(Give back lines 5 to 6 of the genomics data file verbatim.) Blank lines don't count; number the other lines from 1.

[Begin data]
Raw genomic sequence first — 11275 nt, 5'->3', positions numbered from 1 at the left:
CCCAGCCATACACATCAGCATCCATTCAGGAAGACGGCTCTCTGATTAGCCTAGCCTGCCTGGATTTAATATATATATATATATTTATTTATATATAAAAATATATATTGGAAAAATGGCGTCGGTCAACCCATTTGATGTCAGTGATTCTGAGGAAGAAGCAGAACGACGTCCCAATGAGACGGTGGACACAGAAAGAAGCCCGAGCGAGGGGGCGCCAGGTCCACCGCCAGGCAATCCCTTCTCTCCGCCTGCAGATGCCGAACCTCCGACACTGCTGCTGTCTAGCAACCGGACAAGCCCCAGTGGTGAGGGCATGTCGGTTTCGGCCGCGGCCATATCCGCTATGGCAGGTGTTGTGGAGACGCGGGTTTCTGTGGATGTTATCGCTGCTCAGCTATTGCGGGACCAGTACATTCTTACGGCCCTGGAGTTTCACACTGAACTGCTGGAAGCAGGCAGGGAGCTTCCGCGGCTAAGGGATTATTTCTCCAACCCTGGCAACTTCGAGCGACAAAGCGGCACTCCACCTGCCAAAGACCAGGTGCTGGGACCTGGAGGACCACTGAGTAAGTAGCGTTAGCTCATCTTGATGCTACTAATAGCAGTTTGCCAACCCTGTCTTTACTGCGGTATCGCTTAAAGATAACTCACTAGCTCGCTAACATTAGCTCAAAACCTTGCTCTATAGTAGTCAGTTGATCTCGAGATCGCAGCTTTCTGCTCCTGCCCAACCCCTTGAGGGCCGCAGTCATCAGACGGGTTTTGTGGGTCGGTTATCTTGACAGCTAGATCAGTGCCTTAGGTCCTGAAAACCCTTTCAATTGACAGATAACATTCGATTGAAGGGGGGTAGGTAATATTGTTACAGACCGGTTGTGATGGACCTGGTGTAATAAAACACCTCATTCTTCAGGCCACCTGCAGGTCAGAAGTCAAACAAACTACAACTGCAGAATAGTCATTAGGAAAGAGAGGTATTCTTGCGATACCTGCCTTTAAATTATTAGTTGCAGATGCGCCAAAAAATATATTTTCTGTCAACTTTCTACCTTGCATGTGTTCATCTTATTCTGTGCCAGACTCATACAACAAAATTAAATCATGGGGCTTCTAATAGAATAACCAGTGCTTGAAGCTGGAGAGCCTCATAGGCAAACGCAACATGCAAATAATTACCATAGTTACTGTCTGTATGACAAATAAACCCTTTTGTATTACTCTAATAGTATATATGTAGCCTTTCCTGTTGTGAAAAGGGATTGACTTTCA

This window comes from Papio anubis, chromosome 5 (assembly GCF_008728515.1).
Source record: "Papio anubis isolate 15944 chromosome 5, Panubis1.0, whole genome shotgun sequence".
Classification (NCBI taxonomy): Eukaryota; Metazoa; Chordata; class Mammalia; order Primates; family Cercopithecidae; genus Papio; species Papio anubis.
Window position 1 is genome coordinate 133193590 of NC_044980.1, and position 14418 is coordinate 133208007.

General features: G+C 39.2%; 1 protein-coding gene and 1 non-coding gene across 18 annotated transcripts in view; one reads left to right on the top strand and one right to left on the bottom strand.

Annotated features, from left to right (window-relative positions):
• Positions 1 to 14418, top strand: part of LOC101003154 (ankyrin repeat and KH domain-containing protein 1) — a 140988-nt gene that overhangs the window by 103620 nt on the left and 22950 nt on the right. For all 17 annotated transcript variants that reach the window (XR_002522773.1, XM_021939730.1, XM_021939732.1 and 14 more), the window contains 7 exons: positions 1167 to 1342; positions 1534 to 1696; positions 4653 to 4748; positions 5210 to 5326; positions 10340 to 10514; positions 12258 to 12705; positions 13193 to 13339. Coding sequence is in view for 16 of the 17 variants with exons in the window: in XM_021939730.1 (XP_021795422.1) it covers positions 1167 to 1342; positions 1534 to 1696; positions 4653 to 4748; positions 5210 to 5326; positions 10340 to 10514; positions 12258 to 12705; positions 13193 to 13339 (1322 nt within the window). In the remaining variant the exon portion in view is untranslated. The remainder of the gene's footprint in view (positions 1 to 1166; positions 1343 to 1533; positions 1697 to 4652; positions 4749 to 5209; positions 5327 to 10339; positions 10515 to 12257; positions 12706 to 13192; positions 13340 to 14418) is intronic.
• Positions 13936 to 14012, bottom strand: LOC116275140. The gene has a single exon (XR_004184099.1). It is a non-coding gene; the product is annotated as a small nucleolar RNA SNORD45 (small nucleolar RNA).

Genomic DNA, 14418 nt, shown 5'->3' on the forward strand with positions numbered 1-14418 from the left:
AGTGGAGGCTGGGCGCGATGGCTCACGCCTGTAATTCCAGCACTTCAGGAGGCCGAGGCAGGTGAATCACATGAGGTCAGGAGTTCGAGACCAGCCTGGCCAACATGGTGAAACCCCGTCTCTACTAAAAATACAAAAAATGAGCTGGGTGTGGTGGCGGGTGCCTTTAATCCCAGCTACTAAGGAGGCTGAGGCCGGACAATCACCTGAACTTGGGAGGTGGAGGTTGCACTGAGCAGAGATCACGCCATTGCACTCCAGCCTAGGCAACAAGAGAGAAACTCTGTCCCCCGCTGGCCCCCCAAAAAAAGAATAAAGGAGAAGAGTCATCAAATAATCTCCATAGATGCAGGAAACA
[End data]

Classification (NCBI taxonomy): Eukaryota; Metazoa; Chordata; class Mammalia; order Primates; family Cercopithecidae; genus Papio; species Papio anubis.
Window position 1 is genome coordinate 133193590 of NC_044980.1, and position 14418 is coordinate 133208007.